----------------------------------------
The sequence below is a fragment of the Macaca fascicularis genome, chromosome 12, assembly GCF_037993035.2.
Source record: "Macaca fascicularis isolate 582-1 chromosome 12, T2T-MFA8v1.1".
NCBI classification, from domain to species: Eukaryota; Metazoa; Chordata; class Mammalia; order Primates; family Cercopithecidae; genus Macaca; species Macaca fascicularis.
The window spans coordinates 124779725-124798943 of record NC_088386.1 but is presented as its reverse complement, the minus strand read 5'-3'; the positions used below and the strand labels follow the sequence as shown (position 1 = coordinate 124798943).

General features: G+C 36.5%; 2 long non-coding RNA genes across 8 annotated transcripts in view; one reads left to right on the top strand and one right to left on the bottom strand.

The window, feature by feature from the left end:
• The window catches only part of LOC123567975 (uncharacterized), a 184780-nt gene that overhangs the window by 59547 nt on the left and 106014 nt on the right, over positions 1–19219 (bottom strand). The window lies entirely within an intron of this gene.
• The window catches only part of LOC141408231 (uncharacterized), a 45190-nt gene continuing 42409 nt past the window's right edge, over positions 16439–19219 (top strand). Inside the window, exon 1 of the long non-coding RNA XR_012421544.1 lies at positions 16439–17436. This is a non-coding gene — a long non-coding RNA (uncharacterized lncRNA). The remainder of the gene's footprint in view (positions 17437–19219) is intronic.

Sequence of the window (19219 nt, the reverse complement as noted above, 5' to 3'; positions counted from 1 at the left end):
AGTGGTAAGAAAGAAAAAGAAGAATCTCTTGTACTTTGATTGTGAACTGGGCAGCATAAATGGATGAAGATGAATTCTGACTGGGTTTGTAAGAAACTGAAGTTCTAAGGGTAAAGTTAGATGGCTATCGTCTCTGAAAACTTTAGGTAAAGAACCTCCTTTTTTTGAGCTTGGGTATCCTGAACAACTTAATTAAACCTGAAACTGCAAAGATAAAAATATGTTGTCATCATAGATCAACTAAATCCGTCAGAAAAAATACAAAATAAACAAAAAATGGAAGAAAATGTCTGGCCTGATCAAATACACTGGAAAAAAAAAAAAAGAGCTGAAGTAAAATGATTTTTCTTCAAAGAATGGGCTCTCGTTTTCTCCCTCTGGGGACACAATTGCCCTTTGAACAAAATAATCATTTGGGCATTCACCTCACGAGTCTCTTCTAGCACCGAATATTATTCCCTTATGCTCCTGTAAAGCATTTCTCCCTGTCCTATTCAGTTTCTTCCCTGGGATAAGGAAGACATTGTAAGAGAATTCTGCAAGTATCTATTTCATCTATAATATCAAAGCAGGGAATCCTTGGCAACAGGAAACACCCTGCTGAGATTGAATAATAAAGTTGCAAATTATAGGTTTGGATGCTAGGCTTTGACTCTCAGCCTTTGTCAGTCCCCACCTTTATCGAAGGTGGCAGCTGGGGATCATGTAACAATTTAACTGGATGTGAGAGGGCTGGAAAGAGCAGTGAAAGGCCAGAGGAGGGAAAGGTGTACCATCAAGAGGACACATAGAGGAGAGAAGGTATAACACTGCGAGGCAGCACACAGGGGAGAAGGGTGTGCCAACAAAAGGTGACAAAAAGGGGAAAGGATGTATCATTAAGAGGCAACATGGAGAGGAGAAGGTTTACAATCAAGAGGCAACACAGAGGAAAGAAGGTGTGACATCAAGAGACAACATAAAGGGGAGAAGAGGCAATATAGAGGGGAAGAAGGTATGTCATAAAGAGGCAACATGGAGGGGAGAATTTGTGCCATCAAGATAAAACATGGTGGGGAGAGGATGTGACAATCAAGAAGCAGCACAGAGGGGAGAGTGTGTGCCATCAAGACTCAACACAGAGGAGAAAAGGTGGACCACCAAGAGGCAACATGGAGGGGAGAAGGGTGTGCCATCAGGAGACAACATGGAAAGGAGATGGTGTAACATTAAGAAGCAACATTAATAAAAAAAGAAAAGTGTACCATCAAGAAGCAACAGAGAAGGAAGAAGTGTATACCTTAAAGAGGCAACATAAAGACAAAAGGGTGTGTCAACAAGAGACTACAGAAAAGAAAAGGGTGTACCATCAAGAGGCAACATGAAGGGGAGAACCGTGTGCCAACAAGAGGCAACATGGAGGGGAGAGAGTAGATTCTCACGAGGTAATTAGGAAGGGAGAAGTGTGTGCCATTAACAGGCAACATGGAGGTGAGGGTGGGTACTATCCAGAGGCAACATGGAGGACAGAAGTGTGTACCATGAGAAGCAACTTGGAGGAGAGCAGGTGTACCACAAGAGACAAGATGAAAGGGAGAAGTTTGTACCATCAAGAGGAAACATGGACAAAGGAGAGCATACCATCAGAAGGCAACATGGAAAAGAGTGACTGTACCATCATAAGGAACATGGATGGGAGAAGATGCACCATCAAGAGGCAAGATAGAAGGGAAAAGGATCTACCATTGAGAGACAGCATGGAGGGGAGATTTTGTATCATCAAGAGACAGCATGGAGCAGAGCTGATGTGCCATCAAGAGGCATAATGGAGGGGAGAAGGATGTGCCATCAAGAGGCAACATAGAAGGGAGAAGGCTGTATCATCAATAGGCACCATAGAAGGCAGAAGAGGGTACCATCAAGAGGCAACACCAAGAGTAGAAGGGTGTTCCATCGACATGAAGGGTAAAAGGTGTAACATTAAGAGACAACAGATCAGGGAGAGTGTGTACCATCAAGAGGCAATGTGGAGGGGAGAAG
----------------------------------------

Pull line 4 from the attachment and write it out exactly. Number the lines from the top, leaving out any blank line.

The window spans coordinates 124779725-124798943 of record NC_088386.1 but is presented as its reverse complement, the minus strand read 5'-3'; the positions used below and the strand labels follow the sequence as shown (position 1 = coordinate 124798943).